You’re heading down the candy aisle to cure your oh-so-powerful sweet tooth. You look at all the options in front of you to make a decision on what to eat. Suddenly your eyes light up, you’ve come across your favorite Valentine’s Day candy. There’s just something about those heart-shaped sweets that makes them more desirable. Maybe it’s because you’re in the Valentine’s day spirit or maybe you've been struck by Cupid, making them irresistible. Maybe it’s neither of these things. It’s quite possible that you simply prefer the taste of the heart-shaped candy.

Many would argue that the last of the three possibilities is the least likely—even behind the cupid one. They would argue that taste is reliant on the content of the candy and the shape has no effect, but they would be wrong. It's been proven that the shape of a food can change the way it tastes. Among these foods is a Valentine's Day favorite—chocolate. 

truffle, cake, milk, cream, goody, sweet, candy, chocolate
David Legget

According to BBC News, after extensive research Nestle found that the shape of chocolate can affect that way that a flavor is perceived. There was conclusive evidence that the taste of a chocolate can vary as a result of its shape. 

It has been found that round chocolate tends to be sweeter than its angular counter-parts. The trick to all of this is in the time it takes for chocolate to melt. As the chocolate melts, molecules reach your taste buds, but exactly how and when they get there depends on how the candy is shaped. A piece of chocolate can take longer or shorter time to melt in your mouth depending on the shape, controlling just how many molecules will reach your tastebuds.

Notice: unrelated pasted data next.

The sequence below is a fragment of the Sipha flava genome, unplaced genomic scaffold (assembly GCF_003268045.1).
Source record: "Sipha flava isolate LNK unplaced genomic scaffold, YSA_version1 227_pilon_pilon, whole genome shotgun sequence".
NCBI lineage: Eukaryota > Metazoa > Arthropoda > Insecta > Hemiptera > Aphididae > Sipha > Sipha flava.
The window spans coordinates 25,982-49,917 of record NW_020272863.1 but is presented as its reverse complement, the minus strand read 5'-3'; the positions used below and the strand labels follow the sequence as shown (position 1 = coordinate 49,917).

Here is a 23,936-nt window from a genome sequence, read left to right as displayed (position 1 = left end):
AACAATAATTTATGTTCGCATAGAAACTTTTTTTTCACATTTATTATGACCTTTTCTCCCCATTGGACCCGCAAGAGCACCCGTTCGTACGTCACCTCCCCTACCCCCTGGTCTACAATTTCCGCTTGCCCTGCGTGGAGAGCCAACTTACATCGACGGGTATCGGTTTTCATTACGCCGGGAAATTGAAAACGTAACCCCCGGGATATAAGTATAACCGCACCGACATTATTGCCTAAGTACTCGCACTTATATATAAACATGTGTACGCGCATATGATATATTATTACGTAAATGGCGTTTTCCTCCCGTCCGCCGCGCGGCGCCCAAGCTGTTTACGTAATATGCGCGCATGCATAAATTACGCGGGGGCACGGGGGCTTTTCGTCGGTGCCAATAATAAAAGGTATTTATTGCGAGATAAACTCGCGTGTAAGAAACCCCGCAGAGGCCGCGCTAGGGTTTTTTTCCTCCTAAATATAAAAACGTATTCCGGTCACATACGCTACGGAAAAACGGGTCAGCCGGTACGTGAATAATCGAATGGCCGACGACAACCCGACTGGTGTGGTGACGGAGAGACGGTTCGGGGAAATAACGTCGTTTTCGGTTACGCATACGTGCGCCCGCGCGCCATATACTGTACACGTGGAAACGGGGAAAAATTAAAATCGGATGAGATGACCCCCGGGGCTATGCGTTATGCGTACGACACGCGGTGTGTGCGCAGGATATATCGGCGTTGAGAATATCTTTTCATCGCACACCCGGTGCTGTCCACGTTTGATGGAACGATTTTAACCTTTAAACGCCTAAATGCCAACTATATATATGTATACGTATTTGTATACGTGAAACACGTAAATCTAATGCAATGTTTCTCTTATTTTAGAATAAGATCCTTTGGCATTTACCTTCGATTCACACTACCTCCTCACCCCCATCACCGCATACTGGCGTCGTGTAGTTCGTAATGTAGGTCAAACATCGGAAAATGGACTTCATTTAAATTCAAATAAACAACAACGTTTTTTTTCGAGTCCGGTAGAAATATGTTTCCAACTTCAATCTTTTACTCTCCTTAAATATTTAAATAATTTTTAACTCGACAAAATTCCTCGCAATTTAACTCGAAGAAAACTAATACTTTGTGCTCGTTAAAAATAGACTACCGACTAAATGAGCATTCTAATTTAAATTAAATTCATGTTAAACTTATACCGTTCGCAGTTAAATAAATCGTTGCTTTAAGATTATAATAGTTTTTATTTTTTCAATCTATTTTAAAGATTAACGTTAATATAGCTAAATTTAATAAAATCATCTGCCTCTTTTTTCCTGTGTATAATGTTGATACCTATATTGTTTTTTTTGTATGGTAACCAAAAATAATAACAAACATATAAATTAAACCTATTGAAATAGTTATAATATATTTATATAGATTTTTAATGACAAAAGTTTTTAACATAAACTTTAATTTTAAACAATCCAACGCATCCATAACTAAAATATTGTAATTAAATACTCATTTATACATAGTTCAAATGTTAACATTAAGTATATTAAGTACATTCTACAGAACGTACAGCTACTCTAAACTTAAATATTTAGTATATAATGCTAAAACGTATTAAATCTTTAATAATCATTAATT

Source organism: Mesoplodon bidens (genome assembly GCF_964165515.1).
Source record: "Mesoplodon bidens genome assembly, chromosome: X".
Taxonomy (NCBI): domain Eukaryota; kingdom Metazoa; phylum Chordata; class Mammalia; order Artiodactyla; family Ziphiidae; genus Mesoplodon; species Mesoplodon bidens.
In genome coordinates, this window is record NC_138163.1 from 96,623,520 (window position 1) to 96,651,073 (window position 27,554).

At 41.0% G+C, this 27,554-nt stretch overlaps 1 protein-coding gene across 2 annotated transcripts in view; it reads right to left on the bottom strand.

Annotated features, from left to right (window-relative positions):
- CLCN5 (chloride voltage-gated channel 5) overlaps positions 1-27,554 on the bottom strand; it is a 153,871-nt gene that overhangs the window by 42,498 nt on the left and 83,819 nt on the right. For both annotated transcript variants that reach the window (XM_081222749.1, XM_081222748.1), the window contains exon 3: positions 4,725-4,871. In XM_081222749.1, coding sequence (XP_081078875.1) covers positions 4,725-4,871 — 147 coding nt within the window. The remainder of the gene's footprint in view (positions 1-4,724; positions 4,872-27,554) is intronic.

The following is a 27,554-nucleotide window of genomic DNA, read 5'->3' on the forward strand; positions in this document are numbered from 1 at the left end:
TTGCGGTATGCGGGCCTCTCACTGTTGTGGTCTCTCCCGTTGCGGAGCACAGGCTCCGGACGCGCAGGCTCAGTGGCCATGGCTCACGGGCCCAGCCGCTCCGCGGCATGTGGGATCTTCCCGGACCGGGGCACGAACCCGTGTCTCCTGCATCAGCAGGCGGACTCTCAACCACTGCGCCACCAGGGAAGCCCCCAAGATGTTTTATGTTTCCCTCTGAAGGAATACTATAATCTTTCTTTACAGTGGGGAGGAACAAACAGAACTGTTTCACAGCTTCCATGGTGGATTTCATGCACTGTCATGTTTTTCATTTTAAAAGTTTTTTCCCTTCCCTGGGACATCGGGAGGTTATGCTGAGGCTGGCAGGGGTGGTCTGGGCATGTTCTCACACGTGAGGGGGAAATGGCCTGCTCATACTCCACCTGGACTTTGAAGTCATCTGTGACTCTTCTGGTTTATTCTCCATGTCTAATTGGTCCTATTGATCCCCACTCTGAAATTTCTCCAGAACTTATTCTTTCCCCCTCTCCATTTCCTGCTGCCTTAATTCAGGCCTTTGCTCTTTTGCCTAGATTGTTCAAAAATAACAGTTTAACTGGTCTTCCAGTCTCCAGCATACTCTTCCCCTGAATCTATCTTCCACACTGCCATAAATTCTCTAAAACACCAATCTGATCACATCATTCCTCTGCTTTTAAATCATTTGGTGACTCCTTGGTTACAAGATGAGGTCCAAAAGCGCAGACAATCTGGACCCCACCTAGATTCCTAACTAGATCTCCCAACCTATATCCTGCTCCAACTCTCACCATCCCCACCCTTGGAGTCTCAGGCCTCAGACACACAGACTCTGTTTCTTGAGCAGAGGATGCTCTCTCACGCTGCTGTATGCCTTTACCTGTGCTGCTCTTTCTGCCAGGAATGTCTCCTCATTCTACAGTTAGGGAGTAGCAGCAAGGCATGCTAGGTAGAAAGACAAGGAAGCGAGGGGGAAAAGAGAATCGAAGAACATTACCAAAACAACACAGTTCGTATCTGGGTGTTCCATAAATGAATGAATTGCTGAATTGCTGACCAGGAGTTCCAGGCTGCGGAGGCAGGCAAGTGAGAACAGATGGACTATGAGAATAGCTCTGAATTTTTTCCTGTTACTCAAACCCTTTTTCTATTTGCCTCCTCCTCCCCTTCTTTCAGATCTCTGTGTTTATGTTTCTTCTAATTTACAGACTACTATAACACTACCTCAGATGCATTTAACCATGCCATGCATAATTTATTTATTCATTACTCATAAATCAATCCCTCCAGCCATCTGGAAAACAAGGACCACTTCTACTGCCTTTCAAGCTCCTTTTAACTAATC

milk, chocolate
Alma Wang

Taste isn't the only sense at work when you're enjoying your Valentine's treat. Sight also plays a major role in your perception of flavor. The sense of sight and taste works collaboratively in determining the flavor of food. According to Science Daily, Dr. Terry Acree claims "...people actually can see the flavor of foods, and the eyes have such a powerful role that they can trump the tongue and the nose."

An experiment was conducted in which participants were given three salads that were identical in content— the only variation was each salad's appearance. Prior to tasting the salad, participants were asked to rank them based on presentation. Sure enough, the salad that was thought to be the most visually pleasing was also thought to the the tastiest.

Evidence like this makes it highly probable that a chocolate or any other candy being presented as a heart can alter the way in which its consumers perceive the flavor. The sweet and heavenly ideas of love could easily be reflected in this symbolic Valentine's day shape. 

So next time you're picking out that heart-shaped chocolate for that special someone, you can thank science for such a sweet treat.